3) Despite the fact that I’ve been working really long days this week and had a very busy weekend, I’m proud of the progress I’m making on my Knitting Olympics project: my first gloves. First glove Above is glove #1, completed last Saturday night. While this isn’t exactly trick photography, I did strategically position the glove to make it seem that all the inevitable little holes between the fingers had been closed up and the ends weaved in. (If you have a tip to share on how to avoid those holes between the fingers, please do share it. I’ve reviewed all the knitting material in my home library and tried a Google search last night to find some tips, but I’m coming up short, here. I mean, other than the obvious “twist the stitches you pick up” trick.) In other words, I do still have finishing work to do here. second gloveAnd here is glove #2. I’m well into the thumb gusset and feel pretty good about the progress. Am I over-confident? Only time will tell. Unlike the brave atheletes of our Winter Olympics, if I falter or stumble at least I won’t find myself with my face plowing into the ice and/or being carried out on a stretcher, right?

An honorary Darwin award?

This is NOT knitting or garden related at all. I am going to record here a story that sounds made up, but it is not. Sadly, it is absolutely true.

Be warned: this story is totally hilarious, but definitely off-color. If you offend easily, don’t read below the line.

The story was related to me by my sister first, and I verified the facts with my mother. Mom relayed it from her husband, who was told the story directly by his uncle. I have recorded only the facts, and am not exaggerating (for enhanced amusement value or any other reason).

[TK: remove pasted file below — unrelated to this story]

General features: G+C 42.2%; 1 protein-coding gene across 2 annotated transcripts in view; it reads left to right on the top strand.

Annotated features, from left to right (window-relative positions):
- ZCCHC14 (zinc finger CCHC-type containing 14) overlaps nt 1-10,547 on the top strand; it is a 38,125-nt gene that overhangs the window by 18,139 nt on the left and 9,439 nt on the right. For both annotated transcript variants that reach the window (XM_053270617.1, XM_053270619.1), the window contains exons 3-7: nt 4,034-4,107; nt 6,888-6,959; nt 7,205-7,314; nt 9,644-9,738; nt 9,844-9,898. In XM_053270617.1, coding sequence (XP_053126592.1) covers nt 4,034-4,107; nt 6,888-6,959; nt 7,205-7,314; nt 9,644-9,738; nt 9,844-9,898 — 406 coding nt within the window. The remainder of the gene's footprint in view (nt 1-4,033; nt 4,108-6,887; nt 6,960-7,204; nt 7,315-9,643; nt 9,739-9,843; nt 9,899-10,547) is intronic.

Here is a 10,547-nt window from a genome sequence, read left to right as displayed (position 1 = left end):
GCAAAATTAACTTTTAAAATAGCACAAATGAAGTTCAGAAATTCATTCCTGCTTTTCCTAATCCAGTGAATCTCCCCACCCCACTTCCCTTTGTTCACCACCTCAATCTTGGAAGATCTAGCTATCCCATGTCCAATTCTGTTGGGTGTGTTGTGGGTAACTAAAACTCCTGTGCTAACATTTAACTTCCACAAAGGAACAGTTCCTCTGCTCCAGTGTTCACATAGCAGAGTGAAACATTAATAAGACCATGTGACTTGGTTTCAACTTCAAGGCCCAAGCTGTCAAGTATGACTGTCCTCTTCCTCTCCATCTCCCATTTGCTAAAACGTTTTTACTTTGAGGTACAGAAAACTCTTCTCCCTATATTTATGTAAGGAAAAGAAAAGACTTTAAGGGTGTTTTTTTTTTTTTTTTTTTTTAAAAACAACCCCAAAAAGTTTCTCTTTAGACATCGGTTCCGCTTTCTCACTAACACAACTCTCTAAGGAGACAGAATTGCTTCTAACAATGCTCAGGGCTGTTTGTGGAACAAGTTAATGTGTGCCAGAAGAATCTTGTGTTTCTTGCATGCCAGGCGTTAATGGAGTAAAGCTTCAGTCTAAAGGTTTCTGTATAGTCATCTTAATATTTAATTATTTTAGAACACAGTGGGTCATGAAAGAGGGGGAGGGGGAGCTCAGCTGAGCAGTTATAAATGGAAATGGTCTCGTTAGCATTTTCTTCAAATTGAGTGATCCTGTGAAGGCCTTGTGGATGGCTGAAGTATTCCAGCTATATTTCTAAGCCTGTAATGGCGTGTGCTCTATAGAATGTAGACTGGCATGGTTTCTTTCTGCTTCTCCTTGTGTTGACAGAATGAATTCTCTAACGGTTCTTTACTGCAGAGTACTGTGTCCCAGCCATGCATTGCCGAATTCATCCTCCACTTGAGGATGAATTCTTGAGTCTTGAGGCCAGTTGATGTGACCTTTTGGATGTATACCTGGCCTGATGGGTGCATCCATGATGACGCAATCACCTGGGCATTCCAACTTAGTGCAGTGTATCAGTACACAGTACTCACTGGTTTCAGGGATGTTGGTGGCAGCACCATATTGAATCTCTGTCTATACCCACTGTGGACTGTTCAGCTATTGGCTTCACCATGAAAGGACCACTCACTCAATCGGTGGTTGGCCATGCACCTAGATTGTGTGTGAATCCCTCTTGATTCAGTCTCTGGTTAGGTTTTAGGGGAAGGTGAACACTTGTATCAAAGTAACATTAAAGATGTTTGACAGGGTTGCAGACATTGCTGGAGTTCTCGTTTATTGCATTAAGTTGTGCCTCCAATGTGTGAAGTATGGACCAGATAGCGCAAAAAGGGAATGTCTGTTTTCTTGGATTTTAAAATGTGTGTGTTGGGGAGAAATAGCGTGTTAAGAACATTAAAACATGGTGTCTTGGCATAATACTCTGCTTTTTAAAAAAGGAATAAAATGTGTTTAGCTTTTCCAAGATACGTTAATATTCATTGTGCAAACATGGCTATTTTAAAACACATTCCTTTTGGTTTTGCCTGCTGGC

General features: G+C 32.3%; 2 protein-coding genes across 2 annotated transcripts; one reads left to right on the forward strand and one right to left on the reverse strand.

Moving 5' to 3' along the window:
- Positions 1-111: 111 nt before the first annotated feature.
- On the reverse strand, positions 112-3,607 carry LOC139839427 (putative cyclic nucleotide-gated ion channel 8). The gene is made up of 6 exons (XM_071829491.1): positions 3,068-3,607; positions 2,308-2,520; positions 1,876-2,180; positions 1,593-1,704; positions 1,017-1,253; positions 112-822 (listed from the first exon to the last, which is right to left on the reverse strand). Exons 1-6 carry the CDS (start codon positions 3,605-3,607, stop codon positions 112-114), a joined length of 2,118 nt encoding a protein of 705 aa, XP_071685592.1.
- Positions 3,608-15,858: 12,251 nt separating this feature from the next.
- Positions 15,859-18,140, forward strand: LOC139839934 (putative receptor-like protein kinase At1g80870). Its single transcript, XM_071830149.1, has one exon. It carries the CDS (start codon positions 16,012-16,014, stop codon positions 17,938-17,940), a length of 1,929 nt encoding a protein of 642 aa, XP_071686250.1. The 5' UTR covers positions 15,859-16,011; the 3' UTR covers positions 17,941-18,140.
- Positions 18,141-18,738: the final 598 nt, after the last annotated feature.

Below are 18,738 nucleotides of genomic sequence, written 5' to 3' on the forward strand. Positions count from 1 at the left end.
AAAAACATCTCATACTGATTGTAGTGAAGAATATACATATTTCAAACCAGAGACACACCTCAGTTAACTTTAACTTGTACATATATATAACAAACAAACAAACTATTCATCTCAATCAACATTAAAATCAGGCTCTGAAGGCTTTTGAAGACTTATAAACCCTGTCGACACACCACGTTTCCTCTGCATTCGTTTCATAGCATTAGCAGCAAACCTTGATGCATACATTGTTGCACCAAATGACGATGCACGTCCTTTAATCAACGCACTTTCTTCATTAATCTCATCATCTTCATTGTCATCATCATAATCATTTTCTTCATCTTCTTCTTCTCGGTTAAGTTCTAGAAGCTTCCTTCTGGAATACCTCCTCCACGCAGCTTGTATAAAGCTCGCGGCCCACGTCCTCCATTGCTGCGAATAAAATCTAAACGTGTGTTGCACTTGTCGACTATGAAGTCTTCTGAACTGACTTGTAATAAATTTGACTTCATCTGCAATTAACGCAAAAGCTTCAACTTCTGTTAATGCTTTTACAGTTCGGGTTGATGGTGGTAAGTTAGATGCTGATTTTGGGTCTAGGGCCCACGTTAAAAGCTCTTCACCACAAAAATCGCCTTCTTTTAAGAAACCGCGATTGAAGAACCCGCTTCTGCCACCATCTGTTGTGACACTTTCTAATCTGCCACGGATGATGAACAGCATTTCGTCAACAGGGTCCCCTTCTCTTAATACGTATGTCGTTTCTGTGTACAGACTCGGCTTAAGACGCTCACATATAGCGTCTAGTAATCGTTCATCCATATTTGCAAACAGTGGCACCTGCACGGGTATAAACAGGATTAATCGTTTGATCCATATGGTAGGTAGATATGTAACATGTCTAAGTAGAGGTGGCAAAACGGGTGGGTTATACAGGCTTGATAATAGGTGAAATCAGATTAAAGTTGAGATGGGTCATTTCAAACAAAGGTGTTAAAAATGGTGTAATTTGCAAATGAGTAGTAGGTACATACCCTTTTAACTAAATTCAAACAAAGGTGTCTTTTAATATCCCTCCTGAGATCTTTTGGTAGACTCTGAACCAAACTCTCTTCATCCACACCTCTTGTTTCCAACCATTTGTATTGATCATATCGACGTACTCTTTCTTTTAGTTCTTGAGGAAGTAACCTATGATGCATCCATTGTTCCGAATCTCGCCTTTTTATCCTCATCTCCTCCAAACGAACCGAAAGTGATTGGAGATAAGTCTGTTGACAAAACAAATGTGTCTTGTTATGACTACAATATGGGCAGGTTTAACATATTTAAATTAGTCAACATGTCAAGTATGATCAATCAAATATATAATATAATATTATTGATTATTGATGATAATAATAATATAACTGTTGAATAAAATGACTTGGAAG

Let me also emphasize that this uncle and the rest of the family in question are NOT blood relatives of mine. They are related only by marriage.


My stepfather’s family is large and a bit odd. They are salt of the earth people that don’t place emphasis on schooling. The family owns a fairly large piece of property in the far suburbs that they refer to as “the farm.” At one time it was an actual working farm, but now it is pretty much a collection of odd buildings, machinery, one house, a few mobile homes housing various relatives, and whatnot. This family has experienced some pretty peculiar (and at times tragically sad) events.

So, my stepfather has this uncle: Uncle Butch. Apparently, Uncle Butch has been sleeping in the barn for several years. (Don’t ask why; it’s complicated.)

It’s winter, and the nights are cold. Uncle Butch decided that he was tired of getting up during the cold night to urinate. (At a certain age, guys often need to do that, you know.) Uncle Butch’s solution to the problem was to catherize himself.

Yes, that’s right: he catherized himself.

Let’s pause here for a moment to ponder a few details.

  • What did he use as a catheter? We don’t know for sure what he used, but Uncle Butch is not in the medical profession. It’s therefore highly likely he did not have access to real medical supplies. [Update: it’s been confirmed that he used aquarium tubing.]
  • How large was the tubing? We can only guess that he found some tubing somewhere small enough to pass through his urethra. We have no idea of the actual size, though.
  • What about the risk of infection? Well, Uncle Butch apparently realized this could be a problem, so he sterilized the tubing and his hands with rubbing alcohol first.

This scenario alone is bad enough to contemplate. Anyone who has had a catheter inserted knows that it is very uncomfortable to have one, and that the process of insertion is pretty bad. I understand that it is much worse for men, too. But, Uncle Butch thought it felt good. (Yes, those were the exact words: it felt good.)

Uncle Butch would take the catheter out during the day, and put it back at night. So, he went through the process of insertion and removal several times.

It gets worse.

One morning, the catheter tubing got stuck inside him. Uncle Butch could not get it out of his urethra. This made it really difficult to urinate. He was able to get some urine out by milking his penis, but not enough to relieve his swollen bladder.